The days of worrying about the school bully messing with kids on the playground are long gone. Nowadays it is much worse. Unfortunately, with the creation of social media, bullying doesn’t just stop at school, it follows children to the one place they’re supposed to feel safe… their home.
“Social media has its highs and lows,” says Thomas Bumgardner, an attorney with the Law Office of Thomas D. Bumgardner, PLLC. “On one hand social media allows us to connect with new and old friends. It also gives us a voice to share our thoughts and opinions. But sometimes those voices can be mean, threatening and harmful to people, and it feels like you can’t escape.”
Heartbreaking numbers from the Center for Disease Control show that 15.5% of high school students have been cyberbullied and 24% of middle school students have experienced cyberbullying.
What is Cyberbullying?
Cyberbullying is bullying that takes place over digital devices like cell phones, computers and tablets, according to StopBullying.gov. The organization goes on to say that cyberbullying includes sending, posting or sharing negative, harmful, false or mean content about someone else.
Teenagers are constantly online or on their smartphones, so cyberbullying can happen in a variety of ways. It can be done through various social media platforms like Facebook, Instagram, Twitter and Snapchat. Cyberbullying can also happen through text messaging and email.
But what makes cyberbullying difficult to control and monitor is emerging social media trends that seem to come out every single day. Students in Charlotte and all over the country constantly have new ways of interacting with each other, and their parents may not even know about the new app or social media platform.
StopBullying.gov has a list of popular social media sites that can help parents keep track of their child’s online activity. There are actually several sites that we didn’t even know about!
The Signs of Cyberbullying
Teenagers will more than likely hide the fact that they’re being cyberbullied from their parents. This is when parents need to pay attention to certain warning signs and notice any changes in their child’s behavior.
Warning signs of cyberbullying, according to StopBullying.gov, include:
- Noticeable increases or decreases in device use, including texting.
- A child exhibits emotional responses (laughter, anger, crying) to what is happening on their device.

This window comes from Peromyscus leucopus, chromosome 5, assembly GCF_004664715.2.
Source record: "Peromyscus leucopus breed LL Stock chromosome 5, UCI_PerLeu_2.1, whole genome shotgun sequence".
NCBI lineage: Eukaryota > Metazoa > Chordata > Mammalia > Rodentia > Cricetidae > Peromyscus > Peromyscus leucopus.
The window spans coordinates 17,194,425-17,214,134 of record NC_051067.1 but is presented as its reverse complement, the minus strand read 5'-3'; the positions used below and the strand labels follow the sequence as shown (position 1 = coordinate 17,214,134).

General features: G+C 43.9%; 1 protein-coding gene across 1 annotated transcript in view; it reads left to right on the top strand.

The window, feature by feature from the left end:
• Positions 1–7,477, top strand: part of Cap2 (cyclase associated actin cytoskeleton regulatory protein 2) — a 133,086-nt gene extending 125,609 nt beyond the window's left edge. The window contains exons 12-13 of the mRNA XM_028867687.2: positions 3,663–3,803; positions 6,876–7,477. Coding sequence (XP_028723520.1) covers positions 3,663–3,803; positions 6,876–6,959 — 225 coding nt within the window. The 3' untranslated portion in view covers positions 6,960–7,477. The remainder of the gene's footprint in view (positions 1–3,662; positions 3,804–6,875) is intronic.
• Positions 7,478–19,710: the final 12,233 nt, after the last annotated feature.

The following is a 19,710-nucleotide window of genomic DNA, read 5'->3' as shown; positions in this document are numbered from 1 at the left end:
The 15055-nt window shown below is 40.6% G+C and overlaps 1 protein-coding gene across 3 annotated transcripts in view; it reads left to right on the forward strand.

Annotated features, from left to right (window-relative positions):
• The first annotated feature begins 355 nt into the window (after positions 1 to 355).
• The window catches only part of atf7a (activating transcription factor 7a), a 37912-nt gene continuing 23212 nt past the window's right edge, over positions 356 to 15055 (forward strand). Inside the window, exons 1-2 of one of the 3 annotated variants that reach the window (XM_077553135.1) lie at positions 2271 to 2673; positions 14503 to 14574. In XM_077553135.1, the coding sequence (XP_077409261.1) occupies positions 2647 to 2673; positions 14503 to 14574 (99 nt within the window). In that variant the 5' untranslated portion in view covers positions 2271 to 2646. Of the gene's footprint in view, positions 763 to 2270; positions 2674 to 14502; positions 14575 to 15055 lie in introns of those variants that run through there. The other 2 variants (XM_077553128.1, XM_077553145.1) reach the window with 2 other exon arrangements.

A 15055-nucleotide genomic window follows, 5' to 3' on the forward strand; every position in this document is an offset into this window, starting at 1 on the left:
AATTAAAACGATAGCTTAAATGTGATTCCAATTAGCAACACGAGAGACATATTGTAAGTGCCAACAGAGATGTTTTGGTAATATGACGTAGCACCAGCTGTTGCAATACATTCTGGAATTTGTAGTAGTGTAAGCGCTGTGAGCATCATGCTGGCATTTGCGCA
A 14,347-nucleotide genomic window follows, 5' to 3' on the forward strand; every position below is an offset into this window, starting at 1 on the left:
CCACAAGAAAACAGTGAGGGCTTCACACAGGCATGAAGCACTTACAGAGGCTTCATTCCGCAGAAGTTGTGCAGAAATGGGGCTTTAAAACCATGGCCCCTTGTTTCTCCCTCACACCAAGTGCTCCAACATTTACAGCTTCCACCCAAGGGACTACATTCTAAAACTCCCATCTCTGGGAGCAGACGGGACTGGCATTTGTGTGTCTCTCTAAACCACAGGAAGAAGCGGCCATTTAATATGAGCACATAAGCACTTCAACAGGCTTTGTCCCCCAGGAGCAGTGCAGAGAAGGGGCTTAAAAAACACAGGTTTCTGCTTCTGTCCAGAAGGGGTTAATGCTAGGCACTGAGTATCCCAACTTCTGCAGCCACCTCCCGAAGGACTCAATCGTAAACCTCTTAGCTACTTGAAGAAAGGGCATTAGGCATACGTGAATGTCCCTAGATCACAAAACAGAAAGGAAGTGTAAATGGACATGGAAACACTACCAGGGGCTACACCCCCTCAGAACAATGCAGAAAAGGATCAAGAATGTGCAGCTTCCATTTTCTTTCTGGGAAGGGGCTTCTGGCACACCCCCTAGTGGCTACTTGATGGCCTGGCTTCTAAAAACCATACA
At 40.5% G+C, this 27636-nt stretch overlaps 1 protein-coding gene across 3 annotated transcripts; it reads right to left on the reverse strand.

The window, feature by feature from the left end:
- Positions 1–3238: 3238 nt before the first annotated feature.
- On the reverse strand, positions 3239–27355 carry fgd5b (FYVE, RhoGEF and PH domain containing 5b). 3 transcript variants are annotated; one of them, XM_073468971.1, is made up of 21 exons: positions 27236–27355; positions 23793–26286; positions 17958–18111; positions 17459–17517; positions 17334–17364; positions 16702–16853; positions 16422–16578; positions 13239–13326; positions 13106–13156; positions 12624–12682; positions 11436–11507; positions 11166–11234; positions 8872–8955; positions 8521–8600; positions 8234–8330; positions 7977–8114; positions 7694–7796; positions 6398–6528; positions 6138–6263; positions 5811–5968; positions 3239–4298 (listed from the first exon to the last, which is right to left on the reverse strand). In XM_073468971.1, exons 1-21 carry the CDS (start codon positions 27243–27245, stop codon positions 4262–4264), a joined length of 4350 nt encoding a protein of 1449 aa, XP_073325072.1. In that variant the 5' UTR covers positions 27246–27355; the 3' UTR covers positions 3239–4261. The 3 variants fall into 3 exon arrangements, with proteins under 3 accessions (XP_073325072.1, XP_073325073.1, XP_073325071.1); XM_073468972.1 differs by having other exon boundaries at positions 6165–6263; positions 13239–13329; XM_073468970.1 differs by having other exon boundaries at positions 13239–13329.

- A child hides their screen or device when others are near, and avoids discussion about what they are doing on their device.
- Social media accounts are shut down or new ones appear.
- A child starts to avoid social situations, even those that were enjoyed in the past.
- A child becomes withdrawn, depressed or loses interest in people and activities.
What to do I do if my child is being cyberbullied?
The first step you should take is to talk to your child and figure out what is happening. We know it could be hard to get them to open up. Let them know that you’re there to help them and can only figure out a solution to the problem if you know all the details.
The next thing you should do with your child is to document the cyberbullying. Save emails and screenshot harmful social media posts and text messages that your child receives.
Make sure you are reporting the cyberbullying. Many social media platforms have ways that you can report the bad behavior. If a classmate is cyberbullying your child then you need to report it to the school district.
If the cyberbullying has reached a point where your child has been threatened with physical harm, then it’s time to go to the police.
What is Charlotte-Mecklenburg Schools’ policy on cyberbullying?
Back in 2008, Charlotte-Mecklenburg Schools was one of the first school districts in North Carolina to create a bullying prevention policy called Safety and Respect for All.
According to the district’s website, area superintendents, executive directors, principals and representatives from each school attended training sessions on bullying awareness, intervention strategies and reporting procedures, cyberbullying, legal implications of failing to address bullying and parent-information resources.
Cyberbullying can be frustrating because of the constantly evolving digital world. If you feel like you need to monitor your child’s smartphone or computer in order to get answers about any possible cyberbullying, then there are several software options such as Bark, WebWatcher and TeenSafe that you can download.
The Law Office of Thomas D. Bumgardner, PLLC is always looking out for you and the safety of your loved ones. Families and individuals come to our law office for personal injury protection, separation and divorce, child custody and support, wrongful death, car and truck accidents, nursing home abuse and traffic-related offenses. You can contact us online or call us at 704-887-4981 to book a consultation.